TALLAHASSEE, Fla. (AP) – Legislation that would increase penalties against violent protestors narrowly cleared a Florida Senate committee on Friday after hours of passionate debate with deep racial overtones and is another step closer to reaching the desk of Gov. Ron DeSantis.
The Republican governor has made passage of the bill a key legislative priority, launching his push last fall after months of turmoil across the country over the killing of Black people by police. DeSantis has argued that the state’s laws need to be strengthened to preserve law and order and to deter violent protestors from destroying property.
Critics argue that it was squarely intended to quell the Black Lives Matter movement, which roiled the streets after the death of George Floyd, a Black man who died last May while being detained by Minneapolis police. The trial against former police ofﬁcer Derek Chauvin is currently underway.
The measure presented a clash between the First Amendment’s right to peaceably assemble and the rule of law.
“I think something needs to be done. I don’t think protests or demonstrations are going to stop tomorrow. They will not. I don’t know where the balance is,” said Sen. Ed Hooper, a Republican who voted for the bill.
“Is this the right thing? I think history will tell us that,” Hooper said.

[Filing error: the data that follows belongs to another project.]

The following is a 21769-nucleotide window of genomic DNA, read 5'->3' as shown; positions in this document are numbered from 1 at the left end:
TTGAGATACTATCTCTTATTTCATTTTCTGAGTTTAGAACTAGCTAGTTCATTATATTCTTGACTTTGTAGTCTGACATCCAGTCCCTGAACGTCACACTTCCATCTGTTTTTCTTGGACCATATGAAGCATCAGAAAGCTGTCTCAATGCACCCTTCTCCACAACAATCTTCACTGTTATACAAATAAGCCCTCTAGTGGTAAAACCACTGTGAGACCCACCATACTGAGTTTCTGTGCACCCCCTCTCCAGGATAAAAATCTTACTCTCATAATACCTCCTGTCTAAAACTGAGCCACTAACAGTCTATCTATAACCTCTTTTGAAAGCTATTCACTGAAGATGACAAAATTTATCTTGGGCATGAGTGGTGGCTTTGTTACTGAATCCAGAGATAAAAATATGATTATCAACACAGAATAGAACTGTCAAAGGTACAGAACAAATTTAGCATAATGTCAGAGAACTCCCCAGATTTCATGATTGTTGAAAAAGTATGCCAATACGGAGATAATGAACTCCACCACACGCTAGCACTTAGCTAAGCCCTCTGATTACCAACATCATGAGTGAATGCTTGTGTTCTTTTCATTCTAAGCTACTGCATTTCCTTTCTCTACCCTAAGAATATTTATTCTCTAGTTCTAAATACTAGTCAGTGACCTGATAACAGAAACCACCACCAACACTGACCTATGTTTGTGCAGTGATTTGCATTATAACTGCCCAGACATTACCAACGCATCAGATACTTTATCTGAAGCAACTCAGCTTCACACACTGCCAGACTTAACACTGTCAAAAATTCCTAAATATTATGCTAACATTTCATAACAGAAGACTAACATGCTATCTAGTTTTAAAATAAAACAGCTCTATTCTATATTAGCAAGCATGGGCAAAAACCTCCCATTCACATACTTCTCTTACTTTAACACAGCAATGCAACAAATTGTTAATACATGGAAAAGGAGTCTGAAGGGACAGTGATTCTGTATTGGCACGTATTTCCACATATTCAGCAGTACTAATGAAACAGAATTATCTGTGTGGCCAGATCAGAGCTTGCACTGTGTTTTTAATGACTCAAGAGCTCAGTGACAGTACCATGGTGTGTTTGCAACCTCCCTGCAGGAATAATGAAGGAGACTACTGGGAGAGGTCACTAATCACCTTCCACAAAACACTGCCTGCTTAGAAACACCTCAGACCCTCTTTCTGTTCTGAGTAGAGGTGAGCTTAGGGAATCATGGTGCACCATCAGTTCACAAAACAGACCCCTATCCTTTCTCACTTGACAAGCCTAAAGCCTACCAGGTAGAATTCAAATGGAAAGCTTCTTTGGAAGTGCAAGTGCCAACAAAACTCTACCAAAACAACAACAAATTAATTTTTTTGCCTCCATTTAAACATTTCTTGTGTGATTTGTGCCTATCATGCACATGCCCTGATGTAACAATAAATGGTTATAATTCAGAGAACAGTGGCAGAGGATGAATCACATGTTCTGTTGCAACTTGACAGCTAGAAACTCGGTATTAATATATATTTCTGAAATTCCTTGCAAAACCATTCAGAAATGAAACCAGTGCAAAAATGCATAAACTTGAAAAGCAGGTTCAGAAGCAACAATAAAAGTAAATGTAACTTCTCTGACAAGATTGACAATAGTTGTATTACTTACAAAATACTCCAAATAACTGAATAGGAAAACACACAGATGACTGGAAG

The House has already approved the measure, and its fate in the Senate was unclear when the Criminal Justice Committee declined to hear the bill. In an anomaly, the committee’s chair, Sen. Jason Pizzo, is a Democrat and he opposed the bill.
For it to move, the bill was shuffled over to the Senate Appropriations Committee, which usually focuses on budgets and money matters.
“A yes vote on this bill, I will tell you squarely, puts you on the wrong side of history,” said Pizzo, also a member of the Appropriations Committee.
The 20-member committee – 12 Republicans and eight Democrats – voted 11-9 to advance the bill to the full Senate. One Republican voted with Democrats in opposing the bill. Democrats were a vote shy of a tie vote, which would have killed the measure.
DeSantis is up for re-election next year, and he is said to be contemplating a run for president in 2024.
“He doubled down for his own reelection and his presidential aspirations,” Pizzo said.
The governor’s ofﬁce did not immediately provide a comment.
Scores of people testiﬁed against the measure, rejecting assertions by Republican lawmakers that the bill was intended to address such events as the Jan. 6 attack on the U.S. Capitol. DeSantis, however, ﬁrst broached the legislation during a September press conference.
While the measure’s ofﬁcial title refers to “Combating Public Disorder,” most Democrats and other critics say the measure will have a chilling effect in how people exercise their constitutional rights to free speech and peaceful assembly.
The bill would increase penalties for crimes committed during a violent protest, and it would create new felonies for organizing or taking part in demonstrations that turn violent.
“Black and Brown people are treated differently by law enforcement ofﬁcers,” said Sen. Randolph Bracy, among the committee’s four African American lawmakers, all Democrats. “If a person does not believe that, they are in denial.”